Water can be purified by a process called DISTILLATION.
eg: If we wanted to make some PURE WATER from SEA WATER we would distill the sea water.
|Apparatus for obtaining pure water from sea water.
This apparatus would be used by a pupil but would not produce very much pure water.The liquid that condenses in the test tube is known as the distillate
The beaker of cold water helps keep the test tube cold so more steam condenses
This method to make pure water shown above is ok but a more efficient method is shown below:
The water in the flask EVAPORATES and turns into steam.
Anything dissolved in the water cannot evaporate and so remains in the flask.
The steam CONDENSES in the delivery tube and turns back into water which collects in the test tube.
How to tell if a liquid is pure or contains a solute:
- Place one or two drops of the filtrate on to a clean watch glass (or microscope slide)
- Let the water evaporate and see if there is any residue.
- If there is it means that some of the solid did dissolve.
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Chromatopgraphy is a way of separating a mixture of coloured dyes or pigments such as found in ink.
For example the green ink found in a green felt tip pen might be made of a mixture of blue and yellow ink and chomatography will show us which colours were actually used.
How to make a chromatogram
Place a drop of the coloured ink being tested near the end of a strip of chromatography paper (or filter paper) and suspend the paper in a suitable solvent (usually water but other solvents such as alcohol can be used).
The spot of ink is placed on near the end of a piece of chromatography paper (a bit like filter paper) wich is lowered into a glass jar or tank (which i covered to stop the solvent evaporating).
The solvent rises up the paper carrying the coloured dyes with it. Some dyes travel quicker than others which cause them to separate (fgure 2)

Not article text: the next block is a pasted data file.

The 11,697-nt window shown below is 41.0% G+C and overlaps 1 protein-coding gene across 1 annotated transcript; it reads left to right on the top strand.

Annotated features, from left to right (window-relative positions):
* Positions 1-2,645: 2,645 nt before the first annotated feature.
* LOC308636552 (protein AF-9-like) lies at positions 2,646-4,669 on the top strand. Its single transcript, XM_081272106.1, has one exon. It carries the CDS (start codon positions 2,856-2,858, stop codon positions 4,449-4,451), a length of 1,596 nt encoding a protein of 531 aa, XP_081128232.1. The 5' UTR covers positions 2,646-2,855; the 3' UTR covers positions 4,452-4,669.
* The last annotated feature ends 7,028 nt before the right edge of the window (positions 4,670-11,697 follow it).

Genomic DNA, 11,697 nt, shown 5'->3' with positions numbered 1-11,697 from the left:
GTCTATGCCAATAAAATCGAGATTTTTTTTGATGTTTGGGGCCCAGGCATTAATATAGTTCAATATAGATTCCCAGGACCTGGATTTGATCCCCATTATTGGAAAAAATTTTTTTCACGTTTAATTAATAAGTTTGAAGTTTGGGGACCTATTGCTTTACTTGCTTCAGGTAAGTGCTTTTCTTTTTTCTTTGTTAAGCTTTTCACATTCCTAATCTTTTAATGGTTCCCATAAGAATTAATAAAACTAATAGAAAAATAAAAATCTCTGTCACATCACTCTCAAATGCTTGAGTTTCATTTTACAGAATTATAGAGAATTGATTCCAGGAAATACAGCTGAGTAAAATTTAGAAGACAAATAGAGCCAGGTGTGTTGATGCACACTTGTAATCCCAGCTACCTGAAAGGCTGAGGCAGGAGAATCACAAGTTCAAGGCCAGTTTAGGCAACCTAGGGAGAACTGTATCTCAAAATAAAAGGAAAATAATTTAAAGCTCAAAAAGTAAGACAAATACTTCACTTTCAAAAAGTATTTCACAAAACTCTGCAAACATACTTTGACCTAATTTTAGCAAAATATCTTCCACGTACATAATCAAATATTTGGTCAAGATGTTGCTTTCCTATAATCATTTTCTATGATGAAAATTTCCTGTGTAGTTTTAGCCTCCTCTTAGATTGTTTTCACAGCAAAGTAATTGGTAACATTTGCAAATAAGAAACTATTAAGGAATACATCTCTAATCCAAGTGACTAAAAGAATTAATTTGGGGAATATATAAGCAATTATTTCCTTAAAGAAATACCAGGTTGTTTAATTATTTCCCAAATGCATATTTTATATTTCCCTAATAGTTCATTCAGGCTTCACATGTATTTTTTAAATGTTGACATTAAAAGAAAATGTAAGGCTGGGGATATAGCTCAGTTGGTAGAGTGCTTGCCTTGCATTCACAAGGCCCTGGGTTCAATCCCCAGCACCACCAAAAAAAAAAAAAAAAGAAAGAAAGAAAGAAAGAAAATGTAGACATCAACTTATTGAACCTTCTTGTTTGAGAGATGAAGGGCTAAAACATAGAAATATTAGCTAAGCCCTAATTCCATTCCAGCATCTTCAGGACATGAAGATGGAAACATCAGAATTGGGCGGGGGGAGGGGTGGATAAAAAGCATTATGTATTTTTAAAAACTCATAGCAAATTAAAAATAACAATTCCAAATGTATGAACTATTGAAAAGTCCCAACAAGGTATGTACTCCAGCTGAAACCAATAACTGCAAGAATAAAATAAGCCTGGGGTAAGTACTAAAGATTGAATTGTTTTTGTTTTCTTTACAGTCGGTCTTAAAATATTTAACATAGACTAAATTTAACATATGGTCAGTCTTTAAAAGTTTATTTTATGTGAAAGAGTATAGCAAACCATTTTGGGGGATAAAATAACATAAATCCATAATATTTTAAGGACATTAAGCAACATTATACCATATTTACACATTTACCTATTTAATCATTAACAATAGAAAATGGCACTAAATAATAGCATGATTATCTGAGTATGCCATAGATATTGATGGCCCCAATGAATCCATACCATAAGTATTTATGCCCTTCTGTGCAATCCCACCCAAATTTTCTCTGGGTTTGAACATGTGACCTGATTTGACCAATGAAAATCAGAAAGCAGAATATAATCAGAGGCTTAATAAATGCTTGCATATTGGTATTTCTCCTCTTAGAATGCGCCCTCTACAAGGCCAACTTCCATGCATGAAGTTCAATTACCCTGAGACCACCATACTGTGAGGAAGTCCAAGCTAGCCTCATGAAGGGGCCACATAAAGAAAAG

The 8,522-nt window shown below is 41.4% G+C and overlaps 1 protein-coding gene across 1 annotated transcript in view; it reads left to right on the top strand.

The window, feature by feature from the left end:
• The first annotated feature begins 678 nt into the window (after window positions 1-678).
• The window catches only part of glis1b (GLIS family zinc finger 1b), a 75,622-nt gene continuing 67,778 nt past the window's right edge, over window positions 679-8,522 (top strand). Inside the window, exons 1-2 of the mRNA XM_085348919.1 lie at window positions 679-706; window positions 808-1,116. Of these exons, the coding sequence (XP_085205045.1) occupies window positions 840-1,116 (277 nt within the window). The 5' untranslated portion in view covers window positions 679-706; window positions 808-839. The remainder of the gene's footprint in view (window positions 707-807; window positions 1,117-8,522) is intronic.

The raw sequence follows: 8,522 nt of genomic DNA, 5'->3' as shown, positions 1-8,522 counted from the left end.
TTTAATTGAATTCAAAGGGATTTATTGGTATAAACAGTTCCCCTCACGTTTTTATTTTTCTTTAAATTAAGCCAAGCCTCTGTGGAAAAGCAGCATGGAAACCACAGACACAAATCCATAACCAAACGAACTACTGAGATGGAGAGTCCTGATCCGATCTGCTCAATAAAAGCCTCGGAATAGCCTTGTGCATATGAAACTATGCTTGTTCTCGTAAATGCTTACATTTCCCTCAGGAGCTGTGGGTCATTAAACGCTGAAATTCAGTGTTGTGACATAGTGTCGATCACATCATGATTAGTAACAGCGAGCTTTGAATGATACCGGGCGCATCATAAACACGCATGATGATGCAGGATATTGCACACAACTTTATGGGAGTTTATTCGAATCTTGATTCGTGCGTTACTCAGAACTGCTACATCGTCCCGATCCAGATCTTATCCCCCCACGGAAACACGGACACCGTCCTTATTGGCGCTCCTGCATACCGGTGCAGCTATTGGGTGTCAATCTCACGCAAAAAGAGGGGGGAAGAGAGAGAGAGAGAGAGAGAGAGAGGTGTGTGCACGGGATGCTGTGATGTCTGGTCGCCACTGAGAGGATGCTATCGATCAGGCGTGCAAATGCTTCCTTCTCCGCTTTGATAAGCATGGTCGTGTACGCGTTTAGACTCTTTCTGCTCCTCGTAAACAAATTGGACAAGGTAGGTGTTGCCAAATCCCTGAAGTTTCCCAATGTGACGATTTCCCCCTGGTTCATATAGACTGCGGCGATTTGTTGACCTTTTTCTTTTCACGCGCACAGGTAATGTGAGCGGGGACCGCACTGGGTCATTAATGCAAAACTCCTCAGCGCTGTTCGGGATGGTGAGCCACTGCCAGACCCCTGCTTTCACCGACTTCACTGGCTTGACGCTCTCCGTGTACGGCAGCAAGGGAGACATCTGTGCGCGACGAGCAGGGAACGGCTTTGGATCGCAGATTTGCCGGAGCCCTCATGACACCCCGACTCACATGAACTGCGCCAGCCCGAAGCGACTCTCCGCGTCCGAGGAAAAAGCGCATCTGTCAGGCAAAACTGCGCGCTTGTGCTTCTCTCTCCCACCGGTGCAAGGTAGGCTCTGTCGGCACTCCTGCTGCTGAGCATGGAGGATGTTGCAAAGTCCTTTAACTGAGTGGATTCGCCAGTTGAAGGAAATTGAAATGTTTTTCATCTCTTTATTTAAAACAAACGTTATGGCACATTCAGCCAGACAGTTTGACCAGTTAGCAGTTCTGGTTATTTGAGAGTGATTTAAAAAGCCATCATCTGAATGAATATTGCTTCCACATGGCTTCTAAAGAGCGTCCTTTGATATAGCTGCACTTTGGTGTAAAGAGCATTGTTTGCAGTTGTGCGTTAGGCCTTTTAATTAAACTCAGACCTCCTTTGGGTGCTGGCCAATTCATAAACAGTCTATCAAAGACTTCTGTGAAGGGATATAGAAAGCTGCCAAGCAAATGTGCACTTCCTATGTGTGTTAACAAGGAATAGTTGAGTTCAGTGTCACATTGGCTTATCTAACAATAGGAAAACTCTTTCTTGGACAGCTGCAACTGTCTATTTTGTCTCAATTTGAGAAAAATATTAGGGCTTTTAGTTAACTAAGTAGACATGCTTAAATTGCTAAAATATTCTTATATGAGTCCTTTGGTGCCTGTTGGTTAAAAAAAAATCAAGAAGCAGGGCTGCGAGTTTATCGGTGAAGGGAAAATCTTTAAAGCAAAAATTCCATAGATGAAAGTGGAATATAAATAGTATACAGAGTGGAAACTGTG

Often severall inks are placed on the same filter paper which allows us to compare the dyes used in different inks. (Figure 3)
Coloured spots at the same level (like the green dots) mean that the same green dye was used in both inks. The ink on the left contaiuned no green dye.
Words to know:
Mixture: Something that can be SEPARATED into two (or more) different substances. eg air, sea water, earth, orange juice.
Pure: A material is pure if it contains only one chemical substance and so cannot be separated further
Filtrate: The clear liquid that has been filtered.
Residue: The solid left behind after an experiment (eg the solid left in the filter paper).
Filtration: The process used to separate a solid (or suspension) from a liquid.
Suspension: Very fine particles of solid mixed with a liquid. If the solid is in suspension the water will often look cloudy. eg flour and water shaken together.
NOTE: in a suspension the solid has not dissolved but in a solution it has.
Soluble: Can dissolve
Insoluble: Cannot dissolve
Solvent: The liquid that is used to make a solution
Solute: A substance that has been dissolved in a solution.